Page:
Morales reveals 'plot' images

Bolivian president shows Al Jazeera images of assassination plot suspects.

    Morales showed this photograph to Al Jazeera

    He was also quick to dismiss criticism from the Hungarian government about whether the men were involved in a plot to kill him.

    "I can also condemn these declarations. I will never lie. If the prime minister defends these citizens, well, then I can think it was him who sent them to make an attempt against me, against this democracy."

    Morales had earlier said he would co-operate with any international inquiry into the alleged plot and killings.

    Doubts raised

    The men were killed last Thursday in an exchange of fire with police at a hotel in Santa Cruz. 

    Police are holding two men: Elod Toaso, left, and Mario Tadic, right [EPA]
    Bolivian officials have named the group's leader as Eduardo Rozsa-Flores, a Bolivian who also held Hungarian and Croatian passports, and who fought in the Balkan wars.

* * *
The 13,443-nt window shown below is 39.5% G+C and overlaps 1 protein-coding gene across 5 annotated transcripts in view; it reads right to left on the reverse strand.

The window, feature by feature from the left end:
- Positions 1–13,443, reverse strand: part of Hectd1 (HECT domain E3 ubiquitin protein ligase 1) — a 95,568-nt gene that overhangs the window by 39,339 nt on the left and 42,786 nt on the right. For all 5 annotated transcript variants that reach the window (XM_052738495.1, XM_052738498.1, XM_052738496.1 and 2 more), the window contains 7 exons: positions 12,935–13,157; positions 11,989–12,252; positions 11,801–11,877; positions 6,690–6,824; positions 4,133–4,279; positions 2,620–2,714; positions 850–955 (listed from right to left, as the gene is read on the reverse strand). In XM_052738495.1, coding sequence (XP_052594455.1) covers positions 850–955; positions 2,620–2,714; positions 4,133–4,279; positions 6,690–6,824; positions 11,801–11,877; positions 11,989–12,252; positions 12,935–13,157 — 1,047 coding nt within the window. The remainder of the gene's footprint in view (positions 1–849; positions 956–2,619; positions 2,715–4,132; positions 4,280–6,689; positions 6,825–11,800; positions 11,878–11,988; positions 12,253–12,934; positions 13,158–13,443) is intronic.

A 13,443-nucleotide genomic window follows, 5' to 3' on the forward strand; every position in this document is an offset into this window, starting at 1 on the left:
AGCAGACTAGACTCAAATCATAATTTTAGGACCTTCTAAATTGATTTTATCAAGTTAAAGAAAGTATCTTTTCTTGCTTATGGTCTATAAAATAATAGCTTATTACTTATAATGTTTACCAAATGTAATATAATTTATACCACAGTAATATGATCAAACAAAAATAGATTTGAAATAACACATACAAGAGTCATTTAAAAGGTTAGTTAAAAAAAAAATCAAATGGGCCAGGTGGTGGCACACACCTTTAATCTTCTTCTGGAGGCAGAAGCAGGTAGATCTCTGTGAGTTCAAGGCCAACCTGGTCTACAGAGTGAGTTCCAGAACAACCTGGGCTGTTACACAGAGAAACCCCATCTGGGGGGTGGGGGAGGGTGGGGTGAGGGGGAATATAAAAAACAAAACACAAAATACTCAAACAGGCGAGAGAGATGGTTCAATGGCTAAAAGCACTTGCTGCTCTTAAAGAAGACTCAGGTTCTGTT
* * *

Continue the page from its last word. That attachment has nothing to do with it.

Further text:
Michael Dwyer, an Irish bodyguard, and Arpad Magyarosi, an ethnic Hungarian from Romania, were also killed, the Bolivian authorities have said.

    Peter Balazs, the Hungarian foreign minister, said his government had not received enough information from the Bolivian authorities.

    "I have doubts, and I don't see evidence that these people, who were killed by a police squad or detained, these people really planned the assassination of the president."

    Rozsa-Flores said in an interview given to Hungarian television last year that he was forming a militia in Bolivia to defend Santa Cruz against the central government.

    Determined opposition

    Morales, who accused leaders in Santa Cruz of organising violent protests last year, has linked the suspected plot to right-wing opponents he says are seeking to destabilise his government.

    The opposition has denied links to the alleged plot.

    Morales has announced several similar plots against him in the past although the results of investigations have not been made public.

    The Bolivian president, a socialist, is the country's first indigenous president and has faced determined opposition from wealthy regions of the country, including Santa Cruz, over his plans to redistribute land to the poor.

    SOURCE: Al Jazeera and agencies


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